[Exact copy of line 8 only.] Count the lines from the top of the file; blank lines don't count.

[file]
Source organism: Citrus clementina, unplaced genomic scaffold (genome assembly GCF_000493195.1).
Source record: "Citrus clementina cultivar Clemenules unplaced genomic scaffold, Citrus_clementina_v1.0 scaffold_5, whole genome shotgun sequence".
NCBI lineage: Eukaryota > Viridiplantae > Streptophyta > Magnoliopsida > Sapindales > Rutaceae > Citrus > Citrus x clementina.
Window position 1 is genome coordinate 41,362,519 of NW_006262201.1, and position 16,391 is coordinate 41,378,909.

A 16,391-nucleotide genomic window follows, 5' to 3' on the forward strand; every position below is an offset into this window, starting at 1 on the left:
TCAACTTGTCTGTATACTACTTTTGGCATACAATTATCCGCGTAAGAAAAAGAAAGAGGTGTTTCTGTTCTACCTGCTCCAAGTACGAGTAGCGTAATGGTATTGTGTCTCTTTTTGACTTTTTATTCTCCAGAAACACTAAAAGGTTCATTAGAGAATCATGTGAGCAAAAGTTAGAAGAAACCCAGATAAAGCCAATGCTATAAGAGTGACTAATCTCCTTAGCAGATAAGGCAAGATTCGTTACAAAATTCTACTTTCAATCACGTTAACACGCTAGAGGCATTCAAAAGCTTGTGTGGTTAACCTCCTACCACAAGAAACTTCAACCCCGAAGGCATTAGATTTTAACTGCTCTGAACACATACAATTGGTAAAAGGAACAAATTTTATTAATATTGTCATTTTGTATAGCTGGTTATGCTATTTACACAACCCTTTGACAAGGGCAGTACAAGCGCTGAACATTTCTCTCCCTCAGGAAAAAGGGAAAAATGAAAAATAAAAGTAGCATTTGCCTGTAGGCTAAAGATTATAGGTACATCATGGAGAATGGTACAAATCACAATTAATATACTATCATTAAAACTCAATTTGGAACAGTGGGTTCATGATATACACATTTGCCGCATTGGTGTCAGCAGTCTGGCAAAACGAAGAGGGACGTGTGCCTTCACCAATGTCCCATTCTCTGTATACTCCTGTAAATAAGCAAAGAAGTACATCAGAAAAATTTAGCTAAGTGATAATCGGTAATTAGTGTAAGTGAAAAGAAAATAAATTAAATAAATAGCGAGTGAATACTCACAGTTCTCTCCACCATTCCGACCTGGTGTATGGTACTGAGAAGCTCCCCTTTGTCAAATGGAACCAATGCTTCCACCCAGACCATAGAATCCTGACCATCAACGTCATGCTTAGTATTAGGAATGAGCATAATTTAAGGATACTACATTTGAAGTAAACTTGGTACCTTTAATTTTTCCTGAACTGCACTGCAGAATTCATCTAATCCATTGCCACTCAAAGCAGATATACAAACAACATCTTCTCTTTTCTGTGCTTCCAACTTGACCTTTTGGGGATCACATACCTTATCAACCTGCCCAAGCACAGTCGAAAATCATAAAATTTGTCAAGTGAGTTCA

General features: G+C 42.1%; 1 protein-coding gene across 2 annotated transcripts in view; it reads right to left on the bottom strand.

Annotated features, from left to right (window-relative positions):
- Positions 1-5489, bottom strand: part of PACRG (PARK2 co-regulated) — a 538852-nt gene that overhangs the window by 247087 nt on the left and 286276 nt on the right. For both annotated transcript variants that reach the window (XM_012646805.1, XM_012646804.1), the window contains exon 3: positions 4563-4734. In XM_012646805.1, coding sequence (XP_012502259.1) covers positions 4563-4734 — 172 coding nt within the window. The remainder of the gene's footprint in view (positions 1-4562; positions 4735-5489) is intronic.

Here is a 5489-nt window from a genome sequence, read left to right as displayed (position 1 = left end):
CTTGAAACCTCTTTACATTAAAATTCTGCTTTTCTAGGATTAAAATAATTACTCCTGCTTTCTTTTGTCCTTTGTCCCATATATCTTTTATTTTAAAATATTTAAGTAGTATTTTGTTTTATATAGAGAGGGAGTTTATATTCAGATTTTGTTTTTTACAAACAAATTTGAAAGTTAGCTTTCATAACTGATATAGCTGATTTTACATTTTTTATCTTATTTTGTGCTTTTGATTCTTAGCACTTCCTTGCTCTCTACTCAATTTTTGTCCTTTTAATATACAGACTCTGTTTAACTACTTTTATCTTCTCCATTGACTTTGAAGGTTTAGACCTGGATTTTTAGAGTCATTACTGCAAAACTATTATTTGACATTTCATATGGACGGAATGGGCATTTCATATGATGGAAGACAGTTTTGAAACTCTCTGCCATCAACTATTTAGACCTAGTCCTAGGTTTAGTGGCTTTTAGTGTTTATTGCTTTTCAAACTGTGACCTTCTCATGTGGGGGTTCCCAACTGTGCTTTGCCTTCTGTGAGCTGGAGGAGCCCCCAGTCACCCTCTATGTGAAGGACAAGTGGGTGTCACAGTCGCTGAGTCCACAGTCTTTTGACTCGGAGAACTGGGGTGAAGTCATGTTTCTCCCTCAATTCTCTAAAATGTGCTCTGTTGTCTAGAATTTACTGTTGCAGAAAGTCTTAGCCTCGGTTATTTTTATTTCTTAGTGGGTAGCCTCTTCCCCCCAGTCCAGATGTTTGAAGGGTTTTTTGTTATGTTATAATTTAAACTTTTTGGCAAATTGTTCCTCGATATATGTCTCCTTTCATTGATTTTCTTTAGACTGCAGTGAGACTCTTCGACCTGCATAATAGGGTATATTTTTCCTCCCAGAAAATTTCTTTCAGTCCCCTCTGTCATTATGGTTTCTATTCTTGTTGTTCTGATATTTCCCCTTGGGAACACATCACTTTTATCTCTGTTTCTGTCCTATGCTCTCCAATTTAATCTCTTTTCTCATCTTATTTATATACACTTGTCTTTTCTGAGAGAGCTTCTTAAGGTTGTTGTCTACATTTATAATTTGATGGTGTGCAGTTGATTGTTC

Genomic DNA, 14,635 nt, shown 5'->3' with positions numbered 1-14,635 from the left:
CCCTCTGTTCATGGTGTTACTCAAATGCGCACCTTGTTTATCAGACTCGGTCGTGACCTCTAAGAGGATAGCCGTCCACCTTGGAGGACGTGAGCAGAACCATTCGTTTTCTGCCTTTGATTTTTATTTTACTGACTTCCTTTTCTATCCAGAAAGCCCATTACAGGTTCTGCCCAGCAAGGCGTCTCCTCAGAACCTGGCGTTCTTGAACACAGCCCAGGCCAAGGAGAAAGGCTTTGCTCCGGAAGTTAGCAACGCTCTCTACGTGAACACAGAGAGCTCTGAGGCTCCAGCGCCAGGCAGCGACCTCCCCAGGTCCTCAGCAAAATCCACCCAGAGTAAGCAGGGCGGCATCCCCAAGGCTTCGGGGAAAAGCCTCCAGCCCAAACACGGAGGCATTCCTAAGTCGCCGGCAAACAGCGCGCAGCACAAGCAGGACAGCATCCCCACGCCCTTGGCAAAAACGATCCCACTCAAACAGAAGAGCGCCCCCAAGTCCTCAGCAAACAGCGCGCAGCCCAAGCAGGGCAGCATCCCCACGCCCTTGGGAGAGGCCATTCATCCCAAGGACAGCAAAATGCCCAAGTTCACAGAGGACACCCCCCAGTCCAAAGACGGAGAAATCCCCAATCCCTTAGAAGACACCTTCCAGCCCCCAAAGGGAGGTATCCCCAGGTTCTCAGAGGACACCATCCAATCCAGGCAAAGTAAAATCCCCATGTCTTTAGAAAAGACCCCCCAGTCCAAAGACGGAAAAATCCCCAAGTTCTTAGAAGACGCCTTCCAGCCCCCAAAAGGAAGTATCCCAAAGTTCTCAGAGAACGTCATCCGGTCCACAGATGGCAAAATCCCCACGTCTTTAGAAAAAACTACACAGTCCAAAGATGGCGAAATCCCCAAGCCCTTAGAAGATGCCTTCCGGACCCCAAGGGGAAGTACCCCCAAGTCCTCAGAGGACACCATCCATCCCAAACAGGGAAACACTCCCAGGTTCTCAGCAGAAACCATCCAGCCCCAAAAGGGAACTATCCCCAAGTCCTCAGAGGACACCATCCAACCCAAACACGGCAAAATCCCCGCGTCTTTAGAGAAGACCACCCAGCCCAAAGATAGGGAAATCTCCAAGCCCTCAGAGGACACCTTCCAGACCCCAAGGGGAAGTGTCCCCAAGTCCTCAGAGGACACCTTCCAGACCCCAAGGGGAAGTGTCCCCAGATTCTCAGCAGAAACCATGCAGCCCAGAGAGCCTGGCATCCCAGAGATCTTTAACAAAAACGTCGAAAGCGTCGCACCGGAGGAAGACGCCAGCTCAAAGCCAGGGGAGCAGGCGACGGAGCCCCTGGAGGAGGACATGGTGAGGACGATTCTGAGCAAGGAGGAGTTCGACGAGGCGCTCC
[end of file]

Annotated features, from left to right (window-relative positions):